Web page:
The importance of education is also highlighted in this book where the Ministry through Umbridge threatens to deny first Harry’s individual right to education, and then the rest of the students’ rights by teaching them a tame version of an important subject. But by educating themselves in this area, a number of students are empowered. Finally, an important theme in this book is unity. Dumbledore is trying to get the giants and the goblins on the good side because only then can they fight Voldermort. The Sorting hat talks about the students being united and fighting the war. However, the manner in which students are segregated into houses itself kind of defeats this. At the same time, Harry’s friends stay united in their attempt to help him — Ron, Hermione, Neville, Ginny and a new character, Luna all insist on coming with him to the Ministry of Magic in the end and by keeping a united front, they are able to stave off the Death Eaters until members of the Order arrive.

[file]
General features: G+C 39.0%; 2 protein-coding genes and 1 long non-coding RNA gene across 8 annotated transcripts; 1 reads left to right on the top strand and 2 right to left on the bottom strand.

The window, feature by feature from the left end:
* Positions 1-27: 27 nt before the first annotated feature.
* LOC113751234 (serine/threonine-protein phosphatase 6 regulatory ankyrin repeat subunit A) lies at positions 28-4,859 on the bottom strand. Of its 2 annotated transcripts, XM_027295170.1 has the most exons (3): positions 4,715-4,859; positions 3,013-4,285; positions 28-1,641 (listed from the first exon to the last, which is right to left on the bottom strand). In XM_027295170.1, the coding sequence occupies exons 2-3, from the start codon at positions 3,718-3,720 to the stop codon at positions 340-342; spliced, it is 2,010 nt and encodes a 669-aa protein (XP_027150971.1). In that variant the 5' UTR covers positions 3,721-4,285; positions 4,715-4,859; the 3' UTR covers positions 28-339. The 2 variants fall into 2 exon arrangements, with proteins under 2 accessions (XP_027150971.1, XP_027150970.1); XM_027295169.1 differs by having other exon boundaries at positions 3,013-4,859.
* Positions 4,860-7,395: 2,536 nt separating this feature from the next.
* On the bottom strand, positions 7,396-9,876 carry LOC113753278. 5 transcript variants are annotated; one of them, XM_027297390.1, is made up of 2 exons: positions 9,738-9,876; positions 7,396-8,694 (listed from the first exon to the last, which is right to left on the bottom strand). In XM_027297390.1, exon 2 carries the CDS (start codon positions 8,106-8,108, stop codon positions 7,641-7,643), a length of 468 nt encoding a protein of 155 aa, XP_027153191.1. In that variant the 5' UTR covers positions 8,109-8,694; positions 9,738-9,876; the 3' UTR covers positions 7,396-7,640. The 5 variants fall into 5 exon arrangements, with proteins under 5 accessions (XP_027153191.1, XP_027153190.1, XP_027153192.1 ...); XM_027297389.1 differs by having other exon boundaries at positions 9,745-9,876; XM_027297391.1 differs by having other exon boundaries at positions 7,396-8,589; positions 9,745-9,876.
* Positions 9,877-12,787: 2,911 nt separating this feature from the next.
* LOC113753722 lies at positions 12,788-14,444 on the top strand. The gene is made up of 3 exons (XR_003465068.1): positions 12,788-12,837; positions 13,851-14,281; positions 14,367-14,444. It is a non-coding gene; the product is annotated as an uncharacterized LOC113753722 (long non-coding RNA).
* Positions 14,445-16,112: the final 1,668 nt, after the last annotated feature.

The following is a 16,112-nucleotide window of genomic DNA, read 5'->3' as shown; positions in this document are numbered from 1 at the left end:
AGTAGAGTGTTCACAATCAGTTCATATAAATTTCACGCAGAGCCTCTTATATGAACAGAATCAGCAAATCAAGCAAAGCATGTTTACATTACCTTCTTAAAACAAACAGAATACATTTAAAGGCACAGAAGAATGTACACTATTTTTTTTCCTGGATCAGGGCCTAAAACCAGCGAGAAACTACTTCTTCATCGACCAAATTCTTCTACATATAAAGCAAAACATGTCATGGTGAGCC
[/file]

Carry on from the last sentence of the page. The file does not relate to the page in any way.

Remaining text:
Once again, a fantastic piece of work by J. K. Rowling. There is the ever ongoing theme of bravery and the discrimination that exists in the wizarding world. Her characters are brilliant. Umbridge is a new addition and is a fantastic character in that you loathe her with all your heart. You get annoyed with the “hem, hem” by Umbridge because you just know she is just going to say something horrible. You can visualise her toad-like features and it makes you squirm. Luna Lovegood too is an interesting quirky character. I love how Ron is developing, how Hermione is so smart and a great friend to have and how Ginny is no longer shy but outspoken and funny. And of course, Fred and George Weasley are absolute riots!